Review: Sensory: Life on the Spectrum

Editor: Schnumn and Bex Ollerton
Authors/Artists: Emma O’Friel, Arian Sebastian Farzad, Laila Ahamad, Suzanne Wdowik, Chloe F. McKay, Allie, Alice Williams, Matt Crane, Buddy O. Baker, Dean McColl, Noel Fox, Bex Ollerton, Jo Svensson, Rhia May-Byrd, Angelina Eddins, Charlie Watts, Almond, Dominique Morris, Micaela Wainstein, Mell Stansel, Jinx Peregine, Alicia Wdderburn-Graham, Ash Ortiz, Reloaxa, Kayla Gilliam, RJ Fairweather, Jo Blakely, Kyle Lewis, Lindsay Miller, Nova Khan, T Catt, CJ Barrett, Toria McCallum, Alexandra McCarthy, Molly McCracken, Mchiums, Katie Cunningham, C.A. Crisostomo, Taylor Reynolds, CY Popps, Shay Commander
Publisher: Andrews McMeel Publishing
Released: October 18, 2022
Received: NetGalley

One of the things I love the most about graphic novels is that they can make such complex subjects feel so approachable. This is especially true when sharing perspectives with the world and helping people understand what others experience.

Enter Sensory: Life on the Spectrum. This graphic novel is a collection of short stories and comics. The intent is to cover a wide range of autistic experiences; thus, the team behind it can all speak from experience.

From what I understand, Sensory was originally a series of webcomics. Each week brought a release of a new comic focused on autistic experiences, allowing artists and creatives a chance to share their perspectives with the world. I love that it’s not an entire graphic novel, and I hope this will help reach even more readers!

This graphic novel is an essential read. Let me state that because it bears repeating: Sensory is an essential read. Neurodivergence isn’t a taboo word. It isn’t something to be ashamed of. It’s merely a way of describing how your brain may work differently from others.

I adored the variety of stories included in this collection. Readers can see everything from diagnoses to daily life snippets and everything in between. What struck me the most (other than the tales explaining coping mechanisms and other vital details) were the comics explaining the differences between professionally and self-diagnosed patients. Once again, I feel like this is an important thing to learn and a critical conversation to have. So please, take the time to read Sensory; it’s worth it!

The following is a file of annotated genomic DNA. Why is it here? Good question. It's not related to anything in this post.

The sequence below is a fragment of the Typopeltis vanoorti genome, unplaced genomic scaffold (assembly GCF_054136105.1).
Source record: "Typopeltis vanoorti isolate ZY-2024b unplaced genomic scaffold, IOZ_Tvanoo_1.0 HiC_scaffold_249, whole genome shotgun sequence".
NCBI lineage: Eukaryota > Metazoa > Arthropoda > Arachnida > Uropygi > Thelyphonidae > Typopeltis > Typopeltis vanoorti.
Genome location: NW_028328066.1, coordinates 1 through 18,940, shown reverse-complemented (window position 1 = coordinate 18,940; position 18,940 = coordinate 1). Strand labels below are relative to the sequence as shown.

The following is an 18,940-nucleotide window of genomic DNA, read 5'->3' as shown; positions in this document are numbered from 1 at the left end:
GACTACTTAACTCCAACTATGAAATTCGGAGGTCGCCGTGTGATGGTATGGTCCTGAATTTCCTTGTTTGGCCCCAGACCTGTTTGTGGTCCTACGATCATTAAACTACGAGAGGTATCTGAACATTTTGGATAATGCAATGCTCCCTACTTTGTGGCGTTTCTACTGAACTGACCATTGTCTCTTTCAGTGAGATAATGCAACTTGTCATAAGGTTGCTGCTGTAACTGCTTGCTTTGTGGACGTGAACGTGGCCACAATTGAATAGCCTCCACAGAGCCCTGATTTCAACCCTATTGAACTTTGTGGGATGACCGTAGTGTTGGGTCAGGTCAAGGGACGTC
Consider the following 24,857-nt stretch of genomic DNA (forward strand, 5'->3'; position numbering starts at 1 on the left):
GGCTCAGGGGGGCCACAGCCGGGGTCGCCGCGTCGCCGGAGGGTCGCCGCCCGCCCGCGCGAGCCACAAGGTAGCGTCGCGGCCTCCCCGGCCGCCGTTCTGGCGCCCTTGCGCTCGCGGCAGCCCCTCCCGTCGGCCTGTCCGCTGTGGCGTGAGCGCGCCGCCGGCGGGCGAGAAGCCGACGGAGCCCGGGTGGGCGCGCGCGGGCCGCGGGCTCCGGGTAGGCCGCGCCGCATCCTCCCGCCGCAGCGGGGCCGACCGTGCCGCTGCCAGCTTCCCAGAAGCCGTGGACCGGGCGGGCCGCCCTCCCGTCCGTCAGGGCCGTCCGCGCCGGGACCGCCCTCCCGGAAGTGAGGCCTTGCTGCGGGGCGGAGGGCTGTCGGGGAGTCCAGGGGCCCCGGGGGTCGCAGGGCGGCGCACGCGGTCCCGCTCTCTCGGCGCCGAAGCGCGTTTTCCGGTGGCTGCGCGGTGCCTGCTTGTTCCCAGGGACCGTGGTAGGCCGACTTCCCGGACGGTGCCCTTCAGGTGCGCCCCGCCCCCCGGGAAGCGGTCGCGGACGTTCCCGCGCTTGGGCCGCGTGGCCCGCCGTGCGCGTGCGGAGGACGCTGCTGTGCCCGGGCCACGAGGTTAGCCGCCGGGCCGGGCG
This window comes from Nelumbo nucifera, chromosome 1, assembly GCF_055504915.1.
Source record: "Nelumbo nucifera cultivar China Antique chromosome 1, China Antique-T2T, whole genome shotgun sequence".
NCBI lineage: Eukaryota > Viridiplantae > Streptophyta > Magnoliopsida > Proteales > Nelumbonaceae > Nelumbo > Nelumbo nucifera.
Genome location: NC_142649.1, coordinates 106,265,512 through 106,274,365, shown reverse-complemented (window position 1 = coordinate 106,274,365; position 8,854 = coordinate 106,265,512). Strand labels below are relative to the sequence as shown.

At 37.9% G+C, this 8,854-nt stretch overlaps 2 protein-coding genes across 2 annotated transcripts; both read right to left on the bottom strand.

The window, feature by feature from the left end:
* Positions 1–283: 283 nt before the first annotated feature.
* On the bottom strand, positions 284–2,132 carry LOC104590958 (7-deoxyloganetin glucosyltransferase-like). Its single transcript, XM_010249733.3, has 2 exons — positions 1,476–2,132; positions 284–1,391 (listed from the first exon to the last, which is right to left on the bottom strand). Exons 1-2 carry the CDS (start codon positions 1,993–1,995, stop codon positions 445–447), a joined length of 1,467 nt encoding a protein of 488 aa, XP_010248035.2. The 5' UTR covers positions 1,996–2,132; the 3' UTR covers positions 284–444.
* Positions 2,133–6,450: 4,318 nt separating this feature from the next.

Quirky Cat’s Fat Stacks | Quirky Cat’s Comics | The Book Review Crew | Monkeys Fighting Robots | Storygraph | Bookhype | Bookstagram | Twitter | Tumblr | Reedsy

Manga Monday: The Transcendent One-Sided Love of Yoshida the Catch Vol. 1

Series: The Transcendent One-Sided Love of Yoshida the Catch #1
Author/Artist: Shizuki Fujisawa
Publisher: Kodansha Comics
Released: February 15, 2022
Received: NetGalley

Lately, it seems like a particular trope in manga keeps making its way onto my desk. In this trope, we get to read about manga artists creating their work (in manga). Yet there’s something inherently appealing about this, so I’m not complaining! Next up for me is The Transcendent One-Sided Love of Yoshida the Catch Vol. 1.

Yoshida is one of those perfect guys that people dream about. They either want to be him or be with him. Either way, the idea of him makes people happy. He has a regular business job, is good-looking (more than, really), and he’s kind.

He’s also not available, at least not emotionally. You see, Yoshida has his eyes set on Sena Shimakaze. Even though she’s utterly oblivious to his feelings, so instead he’s relegated himself to helping her in every venture, including the creation of her manga.

Okay, this was fun. The Transcendent One-Sided Love of Yoshida the Catch Vol. 1 makes new twists on typical romantic plots, making them fun again! If you love quirky romance stories, then you’ll probably like this one.